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Tuesday, September 21, 2021
CARACAS, Mar 16 1999 (IPS) - Without production having been cut yet by a single barrel, oil prices have already risen around 20 percent due to the announcement of a new cutback, Venezuelan Energy Minister Ali Rodriguez remarked Tuesday.
The energy minister of Venezuela, the world’s second top exporter of oil, said prices would have fallen by up to four dollars below Tuesday’s spot prices if the situation on the market had remained unchanged.
At a news briefing, Rodriguez refused “to confirm or deny” any precise figure as to the voluntary supply cuts agreed last Friday in the Hague.
He stressed that a commitment had been made to release no details until the Mar 23 special conference of the 11 members of the Organisation of Petroleum Exporting Countries (OPEC) in Vienna.
Venezuela was one of the five oil-producing countries that participated in the ministerial meeting in the Hague, along with fellow OPEC members Saudi Arabia, Algeria and Iran, and independent producer Mexico.
Reports out of London indicated that as of next month, OPEC should reduce supply by 1,718 million barrels per day (bpd). Non- OPEC producers would account for the rest of the total cutback of 2,004 million bpd.
From March to July 1998, OPEC agreed on a total cutback of 2.6 million bpd, while independent producers agreed to cut another 600,000 bpd.
But the organisation only lived up to 75 percent of that commitment. In February, collective production stood above 28 million bpd, according to independent sources, while the upper limit as of July was set at 26.054 million bpd.
Deputy Minister of Energy Alvaro Silva said “two million barrels a day should be withdrawn from the market.” He added that an immediate rise was seen on the speculative market, while on the market of real transactions the effect would be felt more clearly as the enormous stockpiles that had built up were reduced.
Silva said that while a general understanding on the amount to be withdrawn had been reached, the details of each OPEC member’s quota would be finetuned in Vienna.
The deputy minister pointed out that the agreement reached in the Hague demonstrated to all actors in the oil business that producing countries were determined “to balance the market, and to do so through an understanding, and in no case by means of a price war.”
The spot price of Venezuela’s export cocktail stood above 10.60 dollars Tuesday, three dollars up from its February price.
“If the situation on the market had remained unchanged, particularly this quarter, oil prices would have plunged even below seven dollars,” commented Minister Rodriguez.
He pointed out that Venezuela refined 1.3 million bpd of the approximately 2.8 million bpd it currently produced.
“That would mean the real price of crude would have dropped below six dollars, a level that would have forced a large number of wells to close because they would no longer have covered costs – which would have put us in an even more critical situation than at present,” Rodriguez maintained.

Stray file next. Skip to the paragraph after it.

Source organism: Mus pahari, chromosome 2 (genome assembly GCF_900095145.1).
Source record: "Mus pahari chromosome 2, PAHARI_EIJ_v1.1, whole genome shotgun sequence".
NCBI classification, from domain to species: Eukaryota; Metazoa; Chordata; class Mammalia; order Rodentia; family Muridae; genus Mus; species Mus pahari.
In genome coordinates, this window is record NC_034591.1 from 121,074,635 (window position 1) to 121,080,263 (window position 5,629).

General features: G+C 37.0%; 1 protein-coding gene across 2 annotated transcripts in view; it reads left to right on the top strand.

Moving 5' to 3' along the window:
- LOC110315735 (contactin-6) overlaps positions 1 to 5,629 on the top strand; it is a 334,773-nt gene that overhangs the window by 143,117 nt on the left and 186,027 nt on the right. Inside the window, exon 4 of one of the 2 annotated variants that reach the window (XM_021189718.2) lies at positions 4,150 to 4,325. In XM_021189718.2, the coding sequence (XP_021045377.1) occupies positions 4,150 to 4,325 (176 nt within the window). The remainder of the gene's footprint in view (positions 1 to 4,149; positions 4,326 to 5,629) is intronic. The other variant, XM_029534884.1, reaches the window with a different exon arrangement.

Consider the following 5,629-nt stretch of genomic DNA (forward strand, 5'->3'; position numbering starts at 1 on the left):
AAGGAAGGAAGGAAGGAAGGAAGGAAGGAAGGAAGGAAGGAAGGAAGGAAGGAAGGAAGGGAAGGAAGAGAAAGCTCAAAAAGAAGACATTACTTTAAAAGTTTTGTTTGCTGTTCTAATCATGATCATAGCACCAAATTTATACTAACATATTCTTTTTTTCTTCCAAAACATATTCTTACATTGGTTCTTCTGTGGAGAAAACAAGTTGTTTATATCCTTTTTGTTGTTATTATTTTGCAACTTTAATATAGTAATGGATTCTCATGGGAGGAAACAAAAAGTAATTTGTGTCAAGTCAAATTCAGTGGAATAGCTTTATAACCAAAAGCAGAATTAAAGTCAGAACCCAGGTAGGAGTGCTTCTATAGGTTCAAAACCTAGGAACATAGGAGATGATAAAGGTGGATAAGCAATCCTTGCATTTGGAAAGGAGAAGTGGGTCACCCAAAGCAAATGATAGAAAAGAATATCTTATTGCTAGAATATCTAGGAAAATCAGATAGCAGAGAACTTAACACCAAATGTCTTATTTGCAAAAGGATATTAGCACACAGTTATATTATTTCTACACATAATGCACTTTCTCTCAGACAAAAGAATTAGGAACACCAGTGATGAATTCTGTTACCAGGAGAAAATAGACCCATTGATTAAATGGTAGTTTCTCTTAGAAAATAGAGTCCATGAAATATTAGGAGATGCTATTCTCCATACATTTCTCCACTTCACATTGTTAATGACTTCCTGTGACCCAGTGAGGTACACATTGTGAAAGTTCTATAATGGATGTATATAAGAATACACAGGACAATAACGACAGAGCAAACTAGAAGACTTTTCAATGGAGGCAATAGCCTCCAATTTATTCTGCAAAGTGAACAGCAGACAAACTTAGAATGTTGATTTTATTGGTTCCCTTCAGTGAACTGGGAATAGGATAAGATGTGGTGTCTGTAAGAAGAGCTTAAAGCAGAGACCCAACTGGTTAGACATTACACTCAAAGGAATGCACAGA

He added that the situation of producers in the United States, where 45,000 workers had to be dismissed, was even more desperate.
Rodriguez admitted that in Venezuela, the social impact of the agreed reduction of 535,000 bpd had been extremely tough, but he ensured that without the new cut, the situation would get even worse.
Venezuela’s representatives went to the Hague determined not to cut one single 159-litre barrel more, due to the tens of thousands of dismissals directly or indirectly caused by the slump in oil activity since last July.
The situation has worsened since February, when the new government of Hugo Chavez decided to stop complying with Venezuela’s cutback quota, which it was still 125,000 bpd short of meeting.
“Without vigorous actions like those being taken, prices would have fallen sharply, and in the case of Venezuela, no less than one-third of the wells would have had to close, which is expensive,” said Rodriguez.
Private oil traders operating here described the agreement as “good business” Tuesday, saying Venezuela would obtain more benefits by shoring up prices than by defending volumes.
The reports out of London say Venezuela will reportedly be asked to cover only four percent of the new overall cutback, some 125,000 bpd, due to the social impact of the measure and the fact that last time, Venezuela undertook the largest relative cut – 15 percent of the total.
But sources close to the government said Venezuela’s cut would be even smaller, and that it had been asked to comply with a total cutback of 585,000 bpd with respect to a year ago, when it was extracting 2.37 million bpd.
President Chavez said Venezuela had “committed itself to expanding the cutback somewhat, but not much due to the internal situation.” The country is aware, however, that it is indispensable to shore up prices because “if the barrel plunges any further, we won’t know what to do.”
Oil covers 40 percent of the government’s budget and accounts for more than 70 percent of foreign exchange earnings in Venezuela, where revenues crashed seven billion dollars in 1998, plunging the country into recession and driving unemployment up even further.
It is calculated that for every dollar that Venezuela’s export barrel falls, the country loses one billion dollars. The new government took office in the midst of the worst financial outlook “of the century,” according to Central Bank director Domingo Maza.
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